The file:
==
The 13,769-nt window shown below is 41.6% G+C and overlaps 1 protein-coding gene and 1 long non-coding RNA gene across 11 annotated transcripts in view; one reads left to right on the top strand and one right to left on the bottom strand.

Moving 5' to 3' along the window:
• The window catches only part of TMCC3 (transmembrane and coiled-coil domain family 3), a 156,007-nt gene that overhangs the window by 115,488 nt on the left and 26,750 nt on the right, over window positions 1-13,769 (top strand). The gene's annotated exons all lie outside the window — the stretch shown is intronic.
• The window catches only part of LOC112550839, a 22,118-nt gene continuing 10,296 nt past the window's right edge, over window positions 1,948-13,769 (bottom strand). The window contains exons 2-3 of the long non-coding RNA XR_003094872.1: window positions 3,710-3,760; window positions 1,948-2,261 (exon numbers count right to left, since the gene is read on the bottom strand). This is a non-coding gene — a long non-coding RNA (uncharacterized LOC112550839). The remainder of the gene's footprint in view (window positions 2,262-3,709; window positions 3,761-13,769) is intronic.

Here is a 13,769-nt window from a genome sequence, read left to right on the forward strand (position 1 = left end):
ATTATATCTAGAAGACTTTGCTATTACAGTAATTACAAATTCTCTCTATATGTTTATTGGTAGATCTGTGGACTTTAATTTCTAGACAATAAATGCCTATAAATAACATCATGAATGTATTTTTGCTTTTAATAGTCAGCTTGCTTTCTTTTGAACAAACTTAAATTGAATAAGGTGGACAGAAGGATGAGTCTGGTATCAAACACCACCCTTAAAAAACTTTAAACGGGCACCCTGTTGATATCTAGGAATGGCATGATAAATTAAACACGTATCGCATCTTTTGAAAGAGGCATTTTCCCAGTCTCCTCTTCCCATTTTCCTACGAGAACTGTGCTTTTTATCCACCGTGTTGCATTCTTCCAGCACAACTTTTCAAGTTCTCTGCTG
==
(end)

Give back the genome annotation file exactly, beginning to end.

The 13,769-nt window shown below is 41.6% G+C and overlaps 1 protein-coding gene and 1 long non-coding RNA gene across 11 annotated transcripts in view; one reads left to right on the top strand and one right to left on the bottom strand.

Moving 5' to 3' along the window:
• The window catches only part of TMCC3 (transmembrane and coiled-coil domain family 3), a 156,007-nt gene that overhangs the window by 115,488 nt on the left and 26,750 nt on the right, over window positions 1-13,769 (top strand). The gene's annotated exons all lie outside the window — the stretch shown is intronic.
• The window catches only part of LOC112550839, a 22,118-nt gene continuing 10,296 nt past the window's right edge, over window positions 1,948-13,769 (bottom strand). The window contains exons 2-3 of the long non-coding RNA XR_003094872.1: window positions 3,710-3,760; window positions 1,948-2,261 (exon numbers count right to left, since the gene is read on the bottom strand). This is a non-coding gene — a long non-coding RNA (uncharacterized LOC112550839). The remainder of the gene's footprint in view (window positions 2,262-3,709; window positions 3,761-13,769) is intronic.

Here is a 13,769-nt window from a genome sequence, read left to right on the forward strand (position 1 = left end):
ATTATATCTAGAAGACTTTGCTATTACAGTAATTACAAATTCTCTCTATATGTTTATTGGTAGATCTGTGGACTTTAATTTCTAGACAATAAATGCCTATAAATAACATCATGAATGTATTTTTGCTTTTAATAGTCAGCTTGCTTTCTTTTGAACAAACTTAAATTGAATAAGGTGGACAGAAGGATGAGTCTGGTATCAAACACCACCCTTAAAAAACTTTAAACGGGCACCCTGTTGATATCTAGGAATGGCATGATAAATTAAACACGTATCGCATCTTTTGAAAGAGGCATTTTCCCAGTCTCCTCTTCCCATTTTCCTACGAGAACTGTGCTTTTTATCCACCGTGTTGCATTCTTCCAGCACAACTTTTCAAGTTCTCTGCTG